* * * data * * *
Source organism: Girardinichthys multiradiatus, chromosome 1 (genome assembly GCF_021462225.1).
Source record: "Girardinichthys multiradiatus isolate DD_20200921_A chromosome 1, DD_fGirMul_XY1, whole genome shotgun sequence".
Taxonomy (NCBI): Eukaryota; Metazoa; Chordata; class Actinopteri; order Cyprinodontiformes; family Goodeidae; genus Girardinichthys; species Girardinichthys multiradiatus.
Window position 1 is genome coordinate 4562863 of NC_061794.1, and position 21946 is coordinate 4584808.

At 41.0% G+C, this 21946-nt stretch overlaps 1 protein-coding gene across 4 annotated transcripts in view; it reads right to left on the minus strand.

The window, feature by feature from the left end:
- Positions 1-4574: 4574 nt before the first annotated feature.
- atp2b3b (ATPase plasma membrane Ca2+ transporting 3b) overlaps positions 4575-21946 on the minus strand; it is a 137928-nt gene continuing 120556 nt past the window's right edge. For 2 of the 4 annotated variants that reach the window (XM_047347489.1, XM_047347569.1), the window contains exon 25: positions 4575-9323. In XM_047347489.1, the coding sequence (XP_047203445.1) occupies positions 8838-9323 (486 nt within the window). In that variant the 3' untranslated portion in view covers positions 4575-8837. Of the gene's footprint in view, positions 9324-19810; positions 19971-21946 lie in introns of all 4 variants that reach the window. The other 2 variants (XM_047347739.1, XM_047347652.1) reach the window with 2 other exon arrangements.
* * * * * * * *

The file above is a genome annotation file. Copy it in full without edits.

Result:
Source organism: Girardinichthys multiradiatus, chromosome 1 (genome assembly GCF_021462225.1).
Source record: "Girardinichthys multiradiatus isolate DD_20200921_A chromosome 1, DD_fGirMul_XY1, whole genome shotgun sequence".
Taxonomy (NCBI): Eukaryota; Metazoa; Chordata; class Actinopteri; order Cyprinodontiformes; family Goodeidae; genus Girardinichthys; species Girardinichthys multiradiatus.
Window position 1 is genome coordinate 4562863 of NC_061794.1, and position 21946 is coordinate 4584808.

At 41.0% G+C, this 21946-nt stretch overlaps 1 protein-coding gene across 4 annotated transcripts in view; it reads right to left on the minus strand.

The window, feature by feature from the left end:
- Positions 1-4574: 4574 nt before the first annotated feature.
- atp2b3b (ATPase plasma membrane Ca2+ transporting 3b) overlaps positions 4575-21946 on the minus strand; it is a 137928-nt gene continuing 120556 nt past the window's right edge. For 2 of the 4 annotated variants that reach the window (XM_047347489.1, XM_047347569.1), the window contains exon 25: positions 4575-9323. In XM_047347489.1, the coding sequence (XP_047203445.1) occupies positions 8838-9323 (486 nt within the window). In that variant the 3' untranslated portion in view covers positions 4575-8837. Of the gene's footprint in view, positions 9324-19810; positions 19971-21946 lie in introns of all 4 variants that reach the window. The other 2 variants (XM_047347739.1, XM_047347652.1) reach the window with 2 other exon arrangements.